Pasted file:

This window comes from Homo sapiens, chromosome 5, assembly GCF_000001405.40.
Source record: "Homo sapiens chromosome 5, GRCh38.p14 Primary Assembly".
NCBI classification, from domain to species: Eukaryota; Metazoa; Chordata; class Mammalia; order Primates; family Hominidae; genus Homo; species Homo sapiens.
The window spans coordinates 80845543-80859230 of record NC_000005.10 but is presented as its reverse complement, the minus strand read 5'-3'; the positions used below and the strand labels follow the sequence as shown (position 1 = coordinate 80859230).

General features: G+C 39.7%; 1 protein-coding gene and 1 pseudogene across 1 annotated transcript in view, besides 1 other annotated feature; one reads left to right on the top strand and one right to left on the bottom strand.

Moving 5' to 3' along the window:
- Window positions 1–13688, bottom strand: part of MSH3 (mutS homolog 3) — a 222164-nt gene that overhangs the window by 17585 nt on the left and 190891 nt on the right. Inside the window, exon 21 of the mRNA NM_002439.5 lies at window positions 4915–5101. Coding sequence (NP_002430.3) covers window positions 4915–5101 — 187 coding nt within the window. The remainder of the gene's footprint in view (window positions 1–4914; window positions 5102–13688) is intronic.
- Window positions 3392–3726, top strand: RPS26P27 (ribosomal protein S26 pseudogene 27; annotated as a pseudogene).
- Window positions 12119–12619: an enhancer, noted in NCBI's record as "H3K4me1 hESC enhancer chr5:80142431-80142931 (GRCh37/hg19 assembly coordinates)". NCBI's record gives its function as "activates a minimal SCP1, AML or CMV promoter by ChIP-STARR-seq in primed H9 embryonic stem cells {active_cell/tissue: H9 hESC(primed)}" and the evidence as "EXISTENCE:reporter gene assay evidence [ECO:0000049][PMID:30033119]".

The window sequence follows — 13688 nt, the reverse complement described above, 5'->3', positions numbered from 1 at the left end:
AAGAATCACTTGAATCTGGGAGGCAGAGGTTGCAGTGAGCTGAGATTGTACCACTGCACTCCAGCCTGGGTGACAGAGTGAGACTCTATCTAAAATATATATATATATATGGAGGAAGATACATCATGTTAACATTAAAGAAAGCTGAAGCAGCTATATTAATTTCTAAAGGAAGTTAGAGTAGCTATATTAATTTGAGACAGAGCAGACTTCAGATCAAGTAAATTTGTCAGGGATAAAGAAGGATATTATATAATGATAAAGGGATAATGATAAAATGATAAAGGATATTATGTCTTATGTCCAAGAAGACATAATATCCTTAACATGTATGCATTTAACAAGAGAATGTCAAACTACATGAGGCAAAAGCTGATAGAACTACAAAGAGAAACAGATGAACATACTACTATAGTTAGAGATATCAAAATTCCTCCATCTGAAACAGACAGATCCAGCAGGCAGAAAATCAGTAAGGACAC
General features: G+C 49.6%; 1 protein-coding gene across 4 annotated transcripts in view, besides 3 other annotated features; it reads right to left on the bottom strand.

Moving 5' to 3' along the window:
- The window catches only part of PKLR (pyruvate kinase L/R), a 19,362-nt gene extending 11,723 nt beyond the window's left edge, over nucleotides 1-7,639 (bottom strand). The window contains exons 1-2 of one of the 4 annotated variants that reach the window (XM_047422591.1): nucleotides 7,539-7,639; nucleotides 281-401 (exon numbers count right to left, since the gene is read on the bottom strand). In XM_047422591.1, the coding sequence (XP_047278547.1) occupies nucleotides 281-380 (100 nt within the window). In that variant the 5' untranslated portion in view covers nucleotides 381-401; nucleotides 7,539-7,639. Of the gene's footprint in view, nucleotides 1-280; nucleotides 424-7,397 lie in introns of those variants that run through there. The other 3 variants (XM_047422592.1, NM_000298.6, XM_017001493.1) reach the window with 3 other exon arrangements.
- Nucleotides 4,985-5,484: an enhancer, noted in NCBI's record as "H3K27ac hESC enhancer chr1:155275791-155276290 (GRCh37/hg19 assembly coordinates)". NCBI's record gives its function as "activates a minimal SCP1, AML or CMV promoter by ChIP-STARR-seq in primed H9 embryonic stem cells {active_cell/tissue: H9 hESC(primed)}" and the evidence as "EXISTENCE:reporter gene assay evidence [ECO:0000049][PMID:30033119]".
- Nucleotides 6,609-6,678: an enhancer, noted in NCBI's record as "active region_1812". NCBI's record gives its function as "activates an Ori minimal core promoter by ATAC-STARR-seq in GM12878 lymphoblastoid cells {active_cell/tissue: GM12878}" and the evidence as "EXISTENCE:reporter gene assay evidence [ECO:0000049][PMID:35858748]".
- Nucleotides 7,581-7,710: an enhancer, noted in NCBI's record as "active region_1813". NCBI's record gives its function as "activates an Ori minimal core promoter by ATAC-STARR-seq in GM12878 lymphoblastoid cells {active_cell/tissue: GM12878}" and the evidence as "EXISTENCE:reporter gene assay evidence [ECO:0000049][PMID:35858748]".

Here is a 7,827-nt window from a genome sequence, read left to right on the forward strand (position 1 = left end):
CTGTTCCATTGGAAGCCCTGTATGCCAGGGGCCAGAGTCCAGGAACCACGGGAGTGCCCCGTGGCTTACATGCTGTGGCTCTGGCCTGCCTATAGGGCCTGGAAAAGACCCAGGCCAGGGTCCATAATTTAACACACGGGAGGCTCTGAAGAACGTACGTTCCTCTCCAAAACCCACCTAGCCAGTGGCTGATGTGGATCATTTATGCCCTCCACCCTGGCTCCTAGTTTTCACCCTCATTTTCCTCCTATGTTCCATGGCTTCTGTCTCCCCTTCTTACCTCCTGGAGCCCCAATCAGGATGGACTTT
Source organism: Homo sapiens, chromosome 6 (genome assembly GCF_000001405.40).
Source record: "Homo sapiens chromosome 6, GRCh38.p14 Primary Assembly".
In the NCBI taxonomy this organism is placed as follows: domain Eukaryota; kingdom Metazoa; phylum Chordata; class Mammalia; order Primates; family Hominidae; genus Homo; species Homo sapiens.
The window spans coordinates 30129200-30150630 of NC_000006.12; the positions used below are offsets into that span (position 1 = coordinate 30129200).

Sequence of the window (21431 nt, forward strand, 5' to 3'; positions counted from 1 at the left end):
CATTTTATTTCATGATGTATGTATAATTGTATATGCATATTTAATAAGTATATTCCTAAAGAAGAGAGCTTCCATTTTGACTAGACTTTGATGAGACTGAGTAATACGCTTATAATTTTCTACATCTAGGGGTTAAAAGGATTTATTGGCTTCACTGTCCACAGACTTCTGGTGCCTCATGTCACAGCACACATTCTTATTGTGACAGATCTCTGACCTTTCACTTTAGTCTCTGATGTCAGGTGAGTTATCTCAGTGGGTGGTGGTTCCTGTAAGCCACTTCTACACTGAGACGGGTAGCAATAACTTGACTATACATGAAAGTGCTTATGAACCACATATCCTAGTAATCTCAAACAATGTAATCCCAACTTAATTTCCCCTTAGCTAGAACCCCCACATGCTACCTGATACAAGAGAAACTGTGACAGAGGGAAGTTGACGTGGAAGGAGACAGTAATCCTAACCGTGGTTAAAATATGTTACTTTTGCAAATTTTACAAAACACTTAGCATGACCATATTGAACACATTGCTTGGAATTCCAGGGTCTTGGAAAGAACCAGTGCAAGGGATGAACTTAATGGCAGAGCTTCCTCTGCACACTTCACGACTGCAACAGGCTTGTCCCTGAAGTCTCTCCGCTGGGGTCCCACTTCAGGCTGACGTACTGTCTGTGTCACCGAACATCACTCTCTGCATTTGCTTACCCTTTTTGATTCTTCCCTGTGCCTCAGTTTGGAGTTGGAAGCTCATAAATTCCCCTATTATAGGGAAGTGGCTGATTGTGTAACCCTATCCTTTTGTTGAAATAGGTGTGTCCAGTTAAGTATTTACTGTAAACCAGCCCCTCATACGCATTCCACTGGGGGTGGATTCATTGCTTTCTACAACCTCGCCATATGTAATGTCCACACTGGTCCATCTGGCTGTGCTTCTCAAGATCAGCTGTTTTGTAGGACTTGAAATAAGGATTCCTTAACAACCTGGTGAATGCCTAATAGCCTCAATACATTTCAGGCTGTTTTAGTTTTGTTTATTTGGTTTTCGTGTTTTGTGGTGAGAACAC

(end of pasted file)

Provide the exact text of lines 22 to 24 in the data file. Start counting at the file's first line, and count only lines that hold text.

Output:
In the NCBI taxonomy this organism is placed as follows: domain Eukaryota; kingdom Metazoa; phylum Chordata; class Mammalia; order Primates; family Hominidae; genus Homo; species Homo sapiens.
The window spans coordinates 30129200-30150630 of NC_000006.12; the positions used below are offsets into that span (position 1 = coordinate 30129200).

Sequence of the window (21431 nt, forward strand, 5' to 3'; positions counted from 1 at the left end):